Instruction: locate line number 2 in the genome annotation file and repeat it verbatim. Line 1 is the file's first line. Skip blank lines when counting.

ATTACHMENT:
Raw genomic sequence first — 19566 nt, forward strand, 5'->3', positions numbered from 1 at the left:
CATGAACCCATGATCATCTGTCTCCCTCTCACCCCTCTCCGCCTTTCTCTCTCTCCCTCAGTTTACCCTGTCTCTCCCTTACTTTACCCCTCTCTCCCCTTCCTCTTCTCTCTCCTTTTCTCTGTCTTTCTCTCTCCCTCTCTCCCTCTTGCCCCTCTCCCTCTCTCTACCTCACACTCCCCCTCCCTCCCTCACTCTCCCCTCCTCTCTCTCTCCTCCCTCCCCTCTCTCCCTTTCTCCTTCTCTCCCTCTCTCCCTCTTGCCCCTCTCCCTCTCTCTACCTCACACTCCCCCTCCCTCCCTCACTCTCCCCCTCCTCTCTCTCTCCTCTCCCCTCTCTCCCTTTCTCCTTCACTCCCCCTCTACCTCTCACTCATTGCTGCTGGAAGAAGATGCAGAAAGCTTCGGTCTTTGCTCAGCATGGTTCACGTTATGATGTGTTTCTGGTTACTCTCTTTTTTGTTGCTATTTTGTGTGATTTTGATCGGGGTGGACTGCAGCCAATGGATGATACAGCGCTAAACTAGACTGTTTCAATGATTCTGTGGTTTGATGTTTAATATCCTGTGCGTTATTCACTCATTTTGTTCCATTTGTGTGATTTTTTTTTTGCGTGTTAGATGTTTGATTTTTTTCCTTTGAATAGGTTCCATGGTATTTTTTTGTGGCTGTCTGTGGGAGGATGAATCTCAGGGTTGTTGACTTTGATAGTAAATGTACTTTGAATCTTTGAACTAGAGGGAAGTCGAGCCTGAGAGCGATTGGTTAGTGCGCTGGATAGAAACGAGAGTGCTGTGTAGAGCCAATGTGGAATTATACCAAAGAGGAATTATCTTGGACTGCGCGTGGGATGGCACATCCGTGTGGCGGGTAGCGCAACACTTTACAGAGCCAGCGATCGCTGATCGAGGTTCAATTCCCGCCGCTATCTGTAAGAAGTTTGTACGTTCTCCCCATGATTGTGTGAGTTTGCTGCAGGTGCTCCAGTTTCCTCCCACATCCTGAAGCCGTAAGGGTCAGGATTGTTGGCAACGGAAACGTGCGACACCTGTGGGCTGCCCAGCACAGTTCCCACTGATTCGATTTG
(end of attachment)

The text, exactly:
CATGAACCCATGATCATCTGTCTCCCTCTCACCCCTCTCCGCCTTTCTCTCTCTCCCTCAGTTTACCCTGTCTCTCCCTTACTTTACCCCTCTCTCCCCTTCCTCTTCTCTCTCCTTTTCTCTGTCTTTCTCTCTCCCTCTCTCCCTCTTGCCCCTCTCCCTCTCTCTACCTCACACTCCCCCTCCCTCCCTCACTCTCCCCTCCTCTCTCTCTCCTCCCTCCCCTCTCTCCCTTTCTCCTTCTCTCCCTCTCTCCCTCTTGCCCCTCTCCCTCTCTCTACCTCACACTCCCCCTCCCTCCCTCACTCTCCCCCTCCTCTCTCTCTCCTCTCCCCTCTCTCCCTTTCTCCTTCACTCCCCCTCTACCTCTCACTCATTGCTGCTGGAAGAAGATGCAGAAAGCTTCGGTCTTTGCTCAGCATGGTTCACGTTATGATGTGTTTCTGGTTACTCTCTTTTTTGTTGCTATTTTGTGTGATTTTGATCGGGGTGGACTGCAGCCAATGGATGATACAGCGCTAAACTAGACTGTTTCAATGATTCTGTGGTTTGATGTTTAATATCCTGTGCGTTATTCACTCATTTTGTTCCATTTGTGTGATTTTTTTTTTGCGTGTTAGATGTTTGATTTTTTTCCTTTGAATAGGTTCCATGGTATTTTTTTGTGGCTGTCTGTGGGAGGATGAATCTCAGGGTTGTTGACTTTGATAGTAAATGTACTTTGAATCTTTGAACTAGAGGGAAGTCGAGCCTGAGAGCGATTGGTTAGTGCGCTGGATAGAAACGAGAGTGCTGTGTAGAGCCAATGTGGAATTATACCAAAGAGGAATTATCTTGGACTGCGCGTGGGATGGCACATCCGTGTGGCGGGTAGCGCAACACTTTACAGAGCCAGCGATCGCTGATCGAGGTTCAATTCCCGCCGCTATCTGTAAGAAGTTTGTACGTTCTCCCCATGATTGTGTGAGTTTGCTGCAGGTGCTCCAGTTTCCTCCCACATCCTGAAGCCGTAAGGGTCAGGATTGTTGGCAACGGAAACGTGCGACACCTGTGGGCTGCCCAGCACAGTTCCCACTGATTCGATTTG